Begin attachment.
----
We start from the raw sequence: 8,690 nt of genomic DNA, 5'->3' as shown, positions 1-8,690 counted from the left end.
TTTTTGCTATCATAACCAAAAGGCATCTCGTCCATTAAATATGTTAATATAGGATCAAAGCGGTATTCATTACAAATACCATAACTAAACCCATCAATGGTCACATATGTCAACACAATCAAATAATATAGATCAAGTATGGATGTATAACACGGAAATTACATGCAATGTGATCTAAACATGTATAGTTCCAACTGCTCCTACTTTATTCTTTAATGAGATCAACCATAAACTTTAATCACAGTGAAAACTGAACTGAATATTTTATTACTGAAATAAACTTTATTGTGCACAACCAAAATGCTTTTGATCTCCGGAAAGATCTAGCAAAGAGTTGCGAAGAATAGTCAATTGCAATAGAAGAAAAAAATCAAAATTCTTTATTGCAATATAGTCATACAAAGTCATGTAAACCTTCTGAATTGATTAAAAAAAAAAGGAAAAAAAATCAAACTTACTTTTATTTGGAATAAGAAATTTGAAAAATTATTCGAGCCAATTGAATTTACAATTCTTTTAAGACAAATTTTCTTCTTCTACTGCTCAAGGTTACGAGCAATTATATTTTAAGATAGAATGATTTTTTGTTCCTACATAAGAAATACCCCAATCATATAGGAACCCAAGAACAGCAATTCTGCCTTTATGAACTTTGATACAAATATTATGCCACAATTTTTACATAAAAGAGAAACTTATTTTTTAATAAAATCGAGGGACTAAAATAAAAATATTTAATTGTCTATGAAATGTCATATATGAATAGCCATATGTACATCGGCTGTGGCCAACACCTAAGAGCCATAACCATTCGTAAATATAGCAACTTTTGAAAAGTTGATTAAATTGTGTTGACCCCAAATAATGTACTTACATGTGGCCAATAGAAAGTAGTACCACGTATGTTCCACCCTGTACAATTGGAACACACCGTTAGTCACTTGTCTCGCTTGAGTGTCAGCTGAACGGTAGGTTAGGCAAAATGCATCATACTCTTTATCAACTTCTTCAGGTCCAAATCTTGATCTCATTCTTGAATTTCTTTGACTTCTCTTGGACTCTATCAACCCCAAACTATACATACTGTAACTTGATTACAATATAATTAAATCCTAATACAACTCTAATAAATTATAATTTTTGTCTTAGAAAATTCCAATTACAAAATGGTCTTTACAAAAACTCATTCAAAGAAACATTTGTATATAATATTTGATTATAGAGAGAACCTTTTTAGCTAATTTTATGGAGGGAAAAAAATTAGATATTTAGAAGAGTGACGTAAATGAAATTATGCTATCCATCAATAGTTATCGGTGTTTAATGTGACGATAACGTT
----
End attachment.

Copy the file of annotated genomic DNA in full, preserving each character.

We start from the raw sequence: 8,690 nt of genomic DNA, 5'->3' as shown, positions 1-8,690 counted from the left end.
TTTTTGCTATCATAACCAAAAGGCATCTCGTCCATTAAATATGTTAATATAGGATCAAAGCGGTATTCATTACAAATACCATAACTAAACCCATCAATGGTCACATATGTCAACACAATCAAATAATATAGATCAAGTATGGATGTATAACACGGAAATTACATGCAATGTGATCTAAACATGTATAGTTCCAACTGCTCCTACTTTATTCTTTAATGAGATCAACCATAAACTTTAATCACAGTGAAAACTGAACTGAATATTTTATTACTGAAATAAACTTTATTGTGCACAACCAAAATGCTTTTGATCTCCGGAAAGATCTAGCAAAGAGTTGCGAAGAATAGTCAATTGCAATAGAAGAAAAAAATCAAAATTCTTTATTGCAATATAGTCATACAAAGTCATGTAAACCTTCTGAATTGATTAAAAAAAAAAGGAAAAAAAATCAAACTTACTTTTATTTGGAATAAGAAATTTGAAAAATTATTCGAGCCAATTGAATTTACAATTCTTTTAAGACAAATTTTCTTCTTCTACTGCTCAAGGTTACGAGCAATTATATTTTAAGATAGAATGATTTTTTGTTCCTACATAAGAAATACCCCAATCATATAGGAACCCAAGAACAGCAATTCTGCCTTTATGAACTTTGATACAAATATTATGCCACAATTTTTACATAAAAGAGAAACTTATTTTTTAATAAAATCGAGGGACTAAAATAAAAATATTTAATTGTCTATGAAATGTCATATATGAATAGCCATATGTACATCGGCTGTGGCCAACACCTAAGAGCCATAACCATTCGTAAATATAGCAACTTTTGAAAAGTTGATTAAATTGTGTTGACCCCAAATAATGTACTTACATGTGGCCAATAGAAAGTAGTACCACGTATGTTCCACCCTGTACAATTGGAACACACCGTTAGTCACTTGTCTCGCTTGAGTGTCAGCTGAACGGTAGGTTAGGCAAAATGCATCATACTCTTTATCAACTTCTTCAGGTCCAAATCTTGATCTCATTCTTGAATTTCTTTGACTTCTCTTGGACTCTATCAACCCCAAACTATACATACTGTAACTTGATTACAATATAATTAAATCCTAATACAACTCTAATAAATTATAATTTTTGTCTTAGAAAATTCCAATTACAAAATGGTCTTTACAAAAACTCATTCAAAGAAACATTTGTATATAATATTTGATTATAGAGAGAACCTTTTTAGCTAATTTTATGGAGGGAAAAAAATTAGATATTTAGAAGAGTGACGTAAATGAAATTATGCTATCCATCAATAGTTATCGGTGTTTAATGTGACGATAACGTT